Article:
Honor Mackley-Ward

Honor Mackley-Ward


Integrated Pest Management (IPM) is an ecosystems-based approach to managing pests. It emphasises reducing the negative impacts of pest management on agro-ecosystems, through using natural pest control (such as supporting a healthy ladybird population, which helps control aphids), improving crop resilience, and minimising the use of pesticides.

IPM was developed in response to the negative impacts of synthetic pesticide use, which makes it particularly relevant for SPRINT’s work. Synthetic pesticides emerged at scale from technologies developed during the second world war, and led to radical changes in agricultural pest management. However, pesticide resistance amongst target pest species and negative environmental and human health impacts associated with pesticide use soon emerged. By the 1950s, practices which align with the modern principle of IPM were being used to combat these impacts, and the term ‘IPM’ coined in the US in 1967.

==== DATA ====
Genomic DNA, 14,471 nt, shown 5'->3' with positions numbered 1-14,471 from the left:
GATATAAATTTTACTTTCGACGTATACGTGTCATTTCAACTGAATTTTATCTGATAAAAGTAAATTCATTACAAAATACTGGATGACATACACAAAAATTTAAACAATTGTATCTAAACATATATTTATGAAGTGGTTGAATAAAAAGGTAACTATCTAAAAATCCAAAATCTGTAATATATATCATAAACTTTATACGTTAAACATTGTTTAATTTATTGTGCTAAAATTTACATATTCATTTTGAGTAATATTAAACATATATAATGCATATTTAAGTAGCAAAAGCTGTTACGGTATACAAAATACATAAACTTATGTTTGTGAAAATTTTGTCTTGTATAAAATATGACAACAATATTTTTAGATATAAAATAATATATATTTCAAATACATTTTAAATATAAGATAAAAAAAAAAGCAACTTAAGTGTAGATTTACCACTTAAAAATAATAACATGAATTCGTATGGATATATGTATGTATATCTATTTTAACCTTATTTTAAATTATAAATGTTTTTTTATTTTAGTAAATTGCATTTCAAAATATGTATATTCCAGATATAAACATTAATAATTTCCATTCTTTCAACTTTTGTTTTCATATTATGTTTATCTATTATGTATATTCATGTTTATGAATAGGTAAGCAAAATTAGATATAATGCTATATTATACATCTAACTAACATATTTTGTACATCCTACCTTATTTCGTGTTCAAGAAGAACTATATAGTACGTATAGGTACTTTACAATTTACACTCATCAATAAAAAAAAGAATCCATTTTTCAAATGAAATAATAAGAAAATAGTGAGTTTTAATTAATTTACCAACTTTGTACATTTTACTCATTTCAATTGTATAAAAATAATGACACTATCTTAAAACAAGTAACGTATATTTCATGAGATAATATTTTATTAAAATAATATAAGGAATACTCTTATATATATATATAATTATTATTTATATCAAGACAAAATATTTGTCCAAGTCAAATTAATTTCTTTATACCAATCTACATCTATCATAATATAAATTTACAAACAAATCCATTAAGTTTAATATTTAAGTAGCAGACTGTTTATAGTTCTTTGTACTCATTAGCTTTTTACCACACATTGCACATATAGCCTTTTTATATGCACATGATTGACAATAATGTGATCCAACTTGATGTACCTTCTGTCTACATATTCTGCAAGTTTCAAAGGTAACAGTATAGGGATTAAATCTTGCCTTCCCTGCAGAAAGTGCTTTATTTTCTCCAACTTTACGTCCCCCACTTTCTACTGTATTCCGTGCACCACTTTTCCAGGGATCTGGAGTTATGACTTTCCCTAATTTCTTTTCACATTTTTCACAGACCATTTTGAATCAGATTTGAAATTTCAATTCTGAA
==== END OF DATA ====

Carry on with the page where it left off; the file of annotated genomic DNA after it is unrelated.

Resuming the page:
Over recent years, the term has been adopted by a broad range of agricultural stakeholders, all supporting its principles. But what is IPM, where did it come from, and what is its significance for the SPRINT project?


Wednesday, 23 November 2022 09:27

Pesticides and Human Health: an Overview


Source: Canva Pro

Pesticides, including herbicides, insecticides, and fungicides, and also known as plant protection products, are used globally in agriculture and a number of other industries. This article explores the interactions between pesticides and human health, a subject at the core of SPRINT’s ongoing work.